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The Equity Hustle
Language just isn't enough
The woke v. anti-woke wars of the 2010s and 2020s are, at this point, a wearying topic, the tribes fully calcified, the career tracks launched into the sun. Each side wails grift at the other, the most tiring of insults, when literally anyone writing for money, myself included, can be accused of such a thing. The clash, it seems, has entered its First World War phase, the trenches dug, progress minimal on all fronts. The wokes peaked, quite spectacularly, in the summer of 2020, capitalizing on a violent police murder to engineer DEI initiatives in just about every elite, left-leaning institution in America while making both Ibram X. Kendi and Robin DiAngelo absurdly rich. The woke coalition was fragile, a blend of earnest liberals who really thought they were fighting racism in American life, opportunists and corporate titans hoping—quite quickly—to cash in and cash out, and many white-collar professionals terrified of being canceled on Twitter. The anti-wokes, a mix of leftists who believed a politics devoid of a class analysis was a dangerous idea, run-of-the-mill Republicans, and various moderates and liberals skeptical of campus culture run amok, fought back, and most Americans eventually moved on. I’m perpetually skeptical of the overly woke, but this also isn’t the most important thing to me, and I won’t let my writing get swallowed by it. Too many talented novelists and essayists have bent to this binary, making it all they think and talk about.
I am using terms here, of course, both sides may dislike. This is more true of the wokes, who seemingly reject all categorizations, as Freddie DeBoer, with eloquence, has pointed out. “Social justice politics” works much better but, alas, none can agree on that label. Such is life. Where the anti-wokes have a point—too much of one, truthfully, in that they exhaust entire intellectual projects on the idea—is that some of this stuff has hardened in academia, government, and the media and isn’t going away anytime soon. The wokes won at the CIA, et cetera. And the reckoning from the George Floyd year has made its way to New York City, where in fact the police were not defunded but millions of people will soon vote on three ballot initiatives to address racial justice in the five boroughs. Without 2020, none of the measures would be on ballot, and they are a testament to the power and ultimate letdown of the biggest mass protest movement since the civil rights era. Policing in America changed marginally—the most direct outcome of the Floyd protests, in New York, was the repeal of 50-a—but language evolved rapidly, with the mainstreaming of concepts that, for many decades, existed at the academic fringe. Depending on your view, this is wonderful or deeply disconcerting, but it is worth reckoning with, not pretending it was always so. The November 2022 ballot, alone, is proof.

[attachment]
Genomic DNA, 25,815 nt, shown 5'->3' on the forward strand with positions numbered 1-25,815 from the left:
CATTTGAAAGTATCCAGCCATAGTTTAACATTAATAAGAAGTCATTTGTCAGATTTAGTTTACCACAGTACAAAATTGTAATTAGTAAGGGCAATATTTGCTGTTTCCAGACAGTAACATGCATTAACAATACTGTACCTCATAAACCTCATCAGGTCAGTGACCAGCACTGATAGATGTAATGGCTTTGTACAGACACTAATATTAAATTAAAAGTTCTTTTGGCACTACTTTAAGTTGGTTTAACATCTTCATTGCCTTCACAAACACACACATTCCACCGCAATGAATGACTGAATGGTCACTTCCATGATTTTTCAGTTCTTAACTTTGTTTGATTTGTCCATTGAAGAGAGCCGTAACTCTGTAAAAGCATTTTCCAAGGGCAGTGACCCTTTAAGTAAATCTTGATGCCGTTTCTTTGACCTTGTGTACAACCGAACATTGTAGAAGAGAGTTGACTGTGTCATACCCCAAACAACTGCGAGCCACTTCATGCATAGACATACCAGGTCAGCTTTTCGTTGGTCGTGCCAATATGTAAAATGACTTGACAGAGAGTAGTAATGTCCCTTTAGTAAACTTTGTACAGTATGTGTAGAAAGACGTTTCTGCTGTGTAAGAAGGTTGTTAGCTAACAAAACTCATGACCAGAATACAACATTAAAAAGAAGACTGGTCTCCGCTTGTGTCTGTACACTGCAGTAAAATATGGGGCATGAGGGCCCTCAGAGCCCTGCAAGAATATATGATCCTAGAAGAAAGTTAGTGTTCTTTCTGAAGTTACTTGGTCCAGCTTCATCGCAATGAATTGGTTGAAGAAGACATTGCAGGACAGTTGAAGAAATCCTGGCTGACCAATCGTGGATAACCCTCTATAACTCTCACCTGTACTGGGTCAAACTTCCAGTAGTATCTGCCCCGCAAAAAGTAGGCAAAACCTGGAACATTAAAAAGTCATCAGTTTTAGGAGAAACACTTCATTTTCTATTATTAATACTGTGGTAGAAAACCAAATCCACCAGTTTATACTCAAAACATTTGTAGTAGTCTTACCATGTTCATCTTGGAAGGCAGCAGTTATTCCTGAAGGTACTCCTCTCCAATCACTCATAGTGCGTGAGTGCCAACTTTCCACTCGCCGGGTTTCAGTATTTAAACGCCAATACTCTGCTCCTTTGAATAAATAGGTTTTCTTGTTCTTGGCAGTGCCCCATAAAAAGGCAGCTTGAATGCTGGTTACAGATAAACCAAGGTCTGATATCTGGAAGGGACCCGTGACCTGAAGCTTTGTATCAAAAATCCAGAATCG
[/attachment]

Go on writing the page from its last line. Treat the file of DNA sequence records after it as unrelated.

In New York City, voters can first decide if they want to add a new preamble to the city charter. The full text is here. There is, as has become fashionable in educated left-liberal circles, a land acknowledgment (“We recognize that New York city sits on the traditional territories of the original inhabitants, the Lenape, and we endeavor to honor their stewardship of the land…”) and a lengthy reckoning with “the grave injustices and atrocities that form part of our country’s history, including the forced labor of enslaved Africans.” A wide range of racial and ethnic groups subject to “discrimination, racial segregation, mass incarceration, and other forms of violence and systemic inequity” are enumerated, such as “Black, Indigenous, Latinx, Asian, Pacific Islander, Middle Eastern, and other People of Color, women, religious minorities, immigrants, people who are LGBTQ+, and people with disabilities.” One of the popular buzzwords of the era, systemic, is everywhere. “We also recognize that these systemic injustices are at the foundation of so many of society’s structures and institutions, and have caused profound physical, emotional, social, and psychological harm and trauma to individuals, families, and communities.” These injustices, the preamble continues, have “also resulted in widespread loss of economic opportunity and intergenerational wealth. The effects of these harms are deeply engrained, systemic, and continuing.”